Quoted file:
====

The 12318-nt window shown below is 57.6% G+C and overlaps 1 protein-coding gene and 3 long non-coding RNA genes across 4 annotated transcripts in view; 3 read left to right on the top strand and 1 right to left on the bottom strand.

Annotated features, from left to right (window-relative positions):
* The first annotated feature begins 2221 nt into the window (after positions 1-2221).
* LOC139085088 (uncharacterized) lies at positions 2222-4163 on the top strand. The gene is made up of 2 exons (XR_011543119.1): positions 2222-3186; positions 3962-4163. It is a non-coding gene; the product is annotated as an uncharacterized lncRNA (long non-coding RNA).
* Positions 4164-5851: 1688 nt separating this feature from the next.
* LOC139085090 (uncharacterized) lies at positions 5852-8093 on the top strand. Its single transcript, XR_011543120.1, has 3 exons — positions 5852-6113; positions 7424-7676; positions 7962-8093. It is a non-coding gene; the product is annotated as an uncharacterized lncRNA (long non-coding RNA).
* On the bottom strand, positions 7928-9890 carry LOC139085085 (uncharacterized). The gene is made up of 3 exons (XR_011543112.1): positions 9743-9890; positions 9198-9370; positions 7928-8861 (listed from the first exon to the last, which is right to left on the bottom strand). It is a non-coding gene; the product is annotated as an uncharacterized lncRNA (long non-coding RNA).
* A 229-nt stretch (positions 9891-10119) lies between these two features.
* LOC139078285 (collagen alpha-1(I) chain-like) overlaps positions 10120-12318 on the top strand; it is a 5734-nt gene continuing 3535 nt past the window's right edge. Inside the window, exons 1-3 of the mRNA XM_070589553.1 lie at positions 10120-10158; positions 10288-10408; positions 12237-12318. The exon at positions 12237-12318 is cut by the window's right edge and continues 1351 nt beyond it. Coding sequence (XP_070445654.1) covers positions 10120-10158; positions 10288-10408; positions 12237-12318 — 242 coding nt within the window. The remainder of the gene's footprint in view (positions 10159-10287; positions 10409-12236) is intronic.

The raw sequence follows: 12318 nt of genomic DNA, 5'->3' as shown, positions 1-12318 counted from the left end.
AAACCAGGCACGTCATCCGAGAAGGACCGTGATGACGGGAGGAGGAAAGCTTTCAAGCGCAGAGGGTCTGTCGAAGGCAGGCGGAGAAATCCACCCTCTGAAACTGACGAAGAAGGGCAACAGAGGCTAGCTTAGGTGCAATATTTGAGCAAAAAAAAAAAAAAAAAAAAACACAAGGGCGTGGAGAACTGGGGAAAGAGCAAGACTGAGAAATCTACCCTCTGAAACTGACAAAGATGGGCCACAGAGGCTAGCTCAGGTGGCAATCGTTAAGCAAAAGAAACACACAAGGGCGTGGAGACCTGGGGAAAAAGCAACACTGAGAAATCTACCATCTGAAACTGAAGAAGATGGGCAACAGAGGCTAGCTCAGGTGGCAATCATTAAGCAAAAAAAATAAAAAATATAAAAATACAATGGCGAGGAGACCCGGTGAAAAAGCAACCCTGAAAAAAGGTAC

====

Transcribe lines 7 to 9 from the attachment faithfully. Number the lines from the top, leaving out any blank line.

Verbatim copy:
* On the bottom strand, positions 7928-9890 carry LOC139085085 (uncharacterized). The gene is made up of 3 exons (XR_011543112.1): positions 9743-9890; positions 9198-9370; positions 7928-8861 (listed from the first exon to the last, which is right to left on the bottom strand). It is a non-coding gene; the product is annotated as an uncharacterized lncRNA (long non-coding RNA).
* A 229-nt stretch (positions 9891-10119) lies between these two features.
* LOC139078285 (collagen alpha-1(I) chain-like) overlaps positions 10120-12318 on the top strand; it is a 5734-nt gene continuing 3535 nt past the window's right edge. Inside the window, exons 1-3 of the mRNA XM_070589553.1 lie at positions 10120-10158; positions 10288-10408; positions 12237-12318. The exon at positions 12237-12318 is cut by the window's right edge and continues 1351 nt beyond it. Coding sequence (XP_070445654.1) covers positions 10120-10158; positions 10288-10408; positions 12237-12318 — 242 coding nt within the window. The remainder of the gene's footprint in view (positions 10159-10287; positions 10409-12236) is intronic.